Join us for another in the book talk series sponsored by the Social Sciences Division.
- Thursday, September 20
- 4pm – 5:30pm
- Social Research Library
- 227 Haviland Hall
In this new book Revolutionary STEM Education: Critical-Reality Pedagogy and Social Justice in STEM for Black Males (Peter Lang, 2018), Jeremiah J. Sims calls for a revolutionary paradigm shift in STEM education for Black boys. Sims chronicles a Saturday program, MAN UP, designed to foster interest in STEM and investigates how to leverage STEM for the remediation of social injustice in middle school Black boys.
Dr. Sims is the Director of Equity at the College of San Mateo. He received his PhD from the UC Berkeley Graduate School of Education in 2016.
** Introductory remarks by Assistant Professor, Travis Bristol, UC Berkeley Graduate School of Education.
Sponsored by the Berkeley Library and the Graduate School of Education
The library attempts to offer programs in accessible, barrier-free settings. If you think you may require disability-related accomodations, please contact email@example.com as soon as possible.
*The Library attempts to offer programs in accessible, barrier-free settings. If you think you may require disability-related accommodations, please contact the event sponsor, Margaret Phillips (firstname.lastname@example.org), ideally at least two weeks prior to the event.
Tom McEnaney’s book explores the “coevolution” of the radio and the novel amid influential movements in populist politics in three countries in the mid-20th century: the New Deal in America; Peronism in Argentina, and the Cuban Revolution. The book illustrates how governments, activists, and artists have struggled for control to represent the voice of the people within a changing media landscape.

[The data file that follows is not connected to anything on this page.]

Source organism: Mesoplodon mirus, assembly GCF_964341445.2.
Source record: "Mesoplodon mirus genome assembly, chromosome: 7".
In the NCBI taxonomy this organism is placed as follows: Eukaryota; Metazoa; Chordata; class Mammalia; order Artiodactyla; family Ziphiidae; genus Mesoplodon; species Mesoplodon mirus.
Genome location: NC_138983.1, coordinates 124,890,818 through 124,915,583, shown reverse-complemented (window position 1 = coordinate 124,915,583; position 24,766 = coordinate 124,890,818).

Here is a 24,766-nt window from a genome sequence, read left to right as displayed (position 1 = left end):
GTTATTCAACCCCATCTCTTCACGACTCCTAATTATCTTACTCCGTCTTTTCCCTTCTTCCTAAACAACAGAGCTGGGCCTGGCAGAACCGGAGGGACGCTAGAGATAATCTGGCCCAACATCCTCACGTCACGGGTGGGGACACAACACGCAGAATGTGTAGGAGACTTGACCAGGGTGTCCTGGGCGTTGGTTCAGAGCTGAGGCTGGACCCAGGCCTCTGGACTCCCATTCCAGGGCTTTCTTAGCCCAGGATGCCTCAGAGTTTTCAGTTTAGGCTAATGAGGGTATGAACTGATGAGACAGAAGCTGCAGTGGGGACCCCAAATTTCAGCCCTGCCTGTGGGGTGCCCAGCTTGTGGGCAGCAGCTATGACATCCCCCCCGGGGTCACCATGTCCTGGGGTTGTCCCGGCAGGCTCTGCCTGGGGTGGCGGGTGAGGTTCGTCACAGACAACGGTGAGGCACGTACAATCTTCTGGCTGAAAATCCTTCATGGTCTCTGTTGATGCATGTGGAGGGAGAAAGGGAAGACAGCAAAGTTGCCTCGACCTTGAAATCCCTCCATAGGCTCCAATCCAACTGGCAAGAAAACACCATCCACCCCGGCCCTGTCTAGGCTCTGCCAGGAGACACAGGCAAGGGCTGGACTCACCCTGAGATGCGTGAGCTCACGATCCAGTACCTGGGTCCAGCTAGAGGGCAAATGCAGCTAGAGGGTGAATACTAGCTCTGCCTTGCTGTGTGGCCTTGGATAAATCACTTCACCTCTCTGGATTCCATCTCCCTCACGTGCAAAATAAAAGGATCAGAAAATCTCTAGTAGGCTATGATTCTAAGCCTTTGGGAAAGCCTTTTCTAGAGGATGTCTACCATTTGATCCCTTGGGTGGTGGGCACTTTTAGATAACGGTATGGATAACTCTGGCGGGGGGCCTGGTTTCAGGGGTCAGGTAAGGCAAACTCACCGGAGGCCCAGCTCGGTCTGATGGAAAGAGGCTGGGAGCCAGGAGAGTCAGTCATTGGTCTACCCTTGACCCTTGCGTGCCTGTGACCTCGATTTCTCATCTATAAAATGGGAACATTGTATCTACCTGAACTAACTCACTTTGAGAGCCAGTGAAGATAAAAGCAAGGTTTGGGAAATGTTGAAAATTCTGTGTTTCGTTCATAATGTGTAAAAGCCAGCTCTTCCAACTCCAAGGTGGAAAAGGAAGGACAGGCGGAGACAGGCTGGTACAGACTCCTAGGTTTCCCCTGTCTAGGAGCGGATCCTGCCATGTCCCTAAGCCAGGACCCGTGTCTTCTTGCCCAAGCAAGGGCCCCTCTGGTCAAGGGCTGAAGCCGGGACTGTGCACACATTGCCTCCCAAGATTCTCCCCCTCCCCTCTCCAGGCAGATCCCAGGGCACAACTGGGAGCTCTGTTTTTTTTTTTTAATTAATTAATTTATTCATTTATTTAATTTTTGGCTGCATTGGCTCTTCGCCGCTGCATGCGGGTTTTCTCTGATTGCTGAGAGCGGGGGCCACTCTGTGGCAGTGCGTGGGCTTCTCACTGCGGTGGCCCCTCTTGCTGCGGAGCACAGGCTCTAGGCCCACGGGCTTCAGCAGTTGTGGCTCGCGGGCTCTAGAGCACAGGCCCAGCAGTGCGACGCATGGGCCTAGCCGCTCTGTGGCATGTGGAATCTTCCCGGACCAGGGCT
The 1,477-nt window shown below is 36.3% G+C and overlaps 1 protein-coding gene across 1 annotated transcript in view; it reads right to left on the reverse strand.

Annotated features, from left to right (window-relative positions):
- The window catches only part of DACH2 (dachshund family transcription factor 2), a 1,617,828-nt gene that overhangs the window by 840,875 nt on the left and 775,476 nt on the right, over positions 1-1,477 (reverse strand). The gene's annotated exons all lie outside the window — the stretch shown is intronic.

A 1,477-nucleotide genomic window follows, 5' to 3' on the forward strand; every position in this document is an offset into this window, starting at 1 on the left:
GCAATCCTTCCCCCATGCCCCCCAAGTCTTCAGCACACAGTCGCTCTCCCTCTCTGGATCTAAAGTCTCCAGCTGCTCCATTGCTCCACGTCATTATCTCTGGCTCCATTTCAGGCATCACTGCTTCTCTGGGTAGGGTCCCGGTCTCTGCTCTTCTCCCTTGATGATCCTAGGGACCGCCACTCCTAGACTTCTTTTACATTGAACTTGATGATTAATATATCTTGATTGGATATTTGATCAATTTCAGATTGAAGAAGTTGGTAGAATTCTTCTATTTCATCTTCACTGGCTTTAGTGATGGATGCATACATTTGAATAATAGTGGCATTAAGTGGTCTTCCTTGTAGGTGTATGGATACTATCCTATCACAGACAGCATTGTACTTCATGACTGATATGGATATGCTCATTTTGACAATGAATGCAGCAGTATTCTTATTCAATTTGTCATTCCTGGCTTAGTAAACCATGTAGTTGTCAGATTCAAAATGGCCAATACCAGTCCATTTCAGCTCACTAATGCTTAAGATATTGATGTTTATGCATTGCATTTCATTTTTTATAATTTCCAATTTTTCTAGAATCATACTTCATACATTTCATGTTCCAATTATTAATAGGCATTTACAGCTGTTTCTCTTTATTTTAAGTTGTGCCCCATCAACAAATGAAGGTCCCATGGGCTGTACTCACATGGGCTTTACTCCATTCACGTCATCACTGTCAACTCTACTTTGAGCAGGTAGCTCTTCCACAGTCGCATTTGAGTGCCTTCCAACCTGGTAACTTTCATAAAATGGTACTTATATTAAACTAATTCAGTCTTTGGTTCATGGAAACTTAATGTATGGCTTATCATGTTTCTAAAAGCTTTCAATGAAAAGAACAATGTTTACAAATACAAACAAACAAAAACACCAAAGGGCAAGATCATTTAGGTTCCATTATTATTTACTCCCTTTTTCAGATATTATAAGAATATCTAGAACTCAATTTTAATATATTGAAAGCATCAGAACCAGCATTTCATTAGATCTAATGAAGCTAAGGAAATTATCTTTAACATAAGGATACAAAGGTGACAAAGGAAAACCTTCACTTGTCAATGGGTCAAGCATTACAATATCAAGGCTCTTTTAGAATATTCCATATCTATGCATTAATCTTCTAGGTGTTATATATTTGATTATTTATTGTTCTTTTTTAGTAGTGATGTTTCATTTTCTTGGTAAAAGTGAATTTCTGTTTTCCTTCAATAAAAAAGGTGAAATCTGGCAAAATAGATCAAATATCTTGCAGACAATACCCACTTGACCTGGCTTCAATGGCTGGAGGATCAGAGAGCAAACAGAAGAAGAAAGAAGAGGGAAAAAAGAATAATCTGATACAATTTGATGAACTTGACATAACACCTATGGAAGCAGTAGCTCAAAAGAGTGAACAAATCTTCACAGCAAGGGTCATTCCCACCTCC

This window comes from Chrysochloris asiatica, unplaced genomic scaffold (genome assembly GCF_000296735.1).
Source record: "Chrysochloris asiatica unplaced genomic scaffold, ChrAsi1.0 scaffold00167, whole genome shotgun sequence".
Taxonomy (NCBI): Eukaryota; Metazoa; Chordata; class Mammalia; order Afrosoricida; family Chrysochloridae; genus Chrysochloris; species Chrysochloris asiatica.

Professors José Quiroga of Emory University and Freya Schiwy of UC Riverside will be discussing the book after professor McEnaney’ s reading.
Galen Cranz will discuss her book, Ethnography for Designers (Routledge, 2016), on April 19th in the Environmental Design Library Atrium.
Cranz teaches social and cultural approaches to architecture and urban design. Emphasizing ethnography as a research method, she brings users’ and creators’ perspectives to our understanding of built environments. Ethnography for Designers teaches architects and designers how to listen actively to the knowledge people have about their own culture. This approach gives structure to values and qualities. By responding to underlying cognitive patterns, the architect can both respond to the user and interpret creatively.
This book is a practical guide for those teaching social factors and social research methods to designers and for those using these methods in practice.
Date: Tuesday, April 19, 2016
Time: 7:00 pm to 8:30 pm
Place: Environmental Design Library Atrium, 210 Wurster Hall
Free and open to the public.
Alexandra Lutnick – Lecturer in the School of Social Welfare, PhD 2013 – will discuss her new book, Domestic Minor Sex Trafficking: Beyond Victims and Villains, in the Social Research Library on April 19th.
Dr. Lutnick adopts a holistic approach, exploring young people’s experiences, their treatment, and outside efforts to combat sex trafficking. In addition to her research findings, Lutnik will discuss the process of having her dissertation published as a book by a major academic publisher.
“Alexandra Lutnick’s Domestic Minor Sex Trafficking is the most comprehensive and sophisticated book on this topic on the market. It is a major contribution to our understanding of this world.” – Ronald Weitzer, George Washington University
Date: Tuesday, April 19, 2016
Time: 4:10 pm to 5:30 pm
Post contributed by Susan Edwards, Head, Social Sciences Division Social Welfare & Psychology Librarian